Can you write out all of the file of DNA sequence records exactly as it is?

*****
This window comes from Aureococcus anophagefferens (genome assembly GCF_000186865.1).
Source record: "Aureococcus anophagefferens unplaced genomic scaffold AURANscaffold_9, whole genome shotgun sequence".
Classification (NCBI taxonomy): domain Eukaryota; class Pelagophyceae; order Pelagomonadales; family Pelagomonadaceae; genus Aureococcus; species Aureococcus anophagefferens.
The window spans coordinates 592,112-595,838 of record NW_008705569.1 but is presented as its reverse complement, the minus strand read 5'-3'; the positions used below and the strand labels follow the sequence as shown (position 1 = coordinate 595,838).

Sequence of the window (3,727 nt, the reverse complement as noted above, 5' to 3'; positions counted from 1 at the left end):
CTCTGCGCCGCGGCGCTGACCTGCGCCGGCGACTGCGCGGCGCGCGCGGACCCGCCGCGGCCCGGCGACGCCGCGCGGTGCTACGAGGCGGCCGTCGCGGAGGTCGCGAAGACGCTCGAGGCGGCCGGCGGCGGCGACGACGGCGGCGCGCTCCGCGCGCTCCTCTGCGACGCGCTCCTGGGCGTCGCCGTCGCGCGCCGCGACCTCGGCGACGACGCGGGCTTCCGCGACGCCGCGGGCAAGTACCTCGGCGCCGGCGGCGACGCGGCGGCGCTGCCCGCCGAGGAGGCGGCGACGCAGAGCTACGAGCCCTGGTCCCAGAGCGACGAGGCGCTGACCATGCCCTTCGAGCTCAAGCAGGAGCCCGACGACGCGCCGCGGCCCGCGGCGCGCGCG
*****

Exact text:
This window comes from Aureococcus anophagefferens (genome assembly GCF_000186865.1).
Source record: "Aureococcus anophagefferens unplaced genomic scaffold AURANscaffold_9, whole genome shotgun sequence".
Classification (NCBI taxonomy): domain Eukaryota; class Pelagophyceae; order Pelagomonadales; family Pelagomonadaceae; genus Aureococcus; species Aureococcus anophagefferens.
The window spans coordinates 592,112-595,838 of record NW_008705569.1 but is presented as its reverse complement, the minus strand read 5'-3'; the positions used below and the strand labels follow the sequence as shown (position 1 = coordinate 595,838).

Sequence of the window (3,727 nt, the reverse complement as noted above, 5' to 3'; positions counted from 1 at the left end):
CTCTGCGCCGCGGCGCTGACCTGCGCCGGCGACTGCGCGGCGCGCGCGGACCCGCCGCGGCCCGGCGACGCCGCGCGGTGCTACGAGGCGGCCGTCGCGGAGGTCGCGAAGACGCTCGAGGCGGCCGGCGGCGGCGACGACGGCGGCGCGCTCCGCGCGCTCCTCTGCGACGCGCTCCTGGGCGTCGCCGTCGCGCGCCGCGACCTCGGCGACGACGCGGGCTTCCGCGACGCCGCGGGCAAGTACCTCGGCGCCGGCGGCGACGCGGCGGCGCTGCCCGCCGAGGAGGCGGCGACGCAGAGCTACGAGCCCTGGTCCCAGAGCGACGAGGCGCTGACCATGCCCTTCGAGCTCAAGCAGGAGCCCGACGACGCGCCGCGGCCCGCGGCGCGCGCG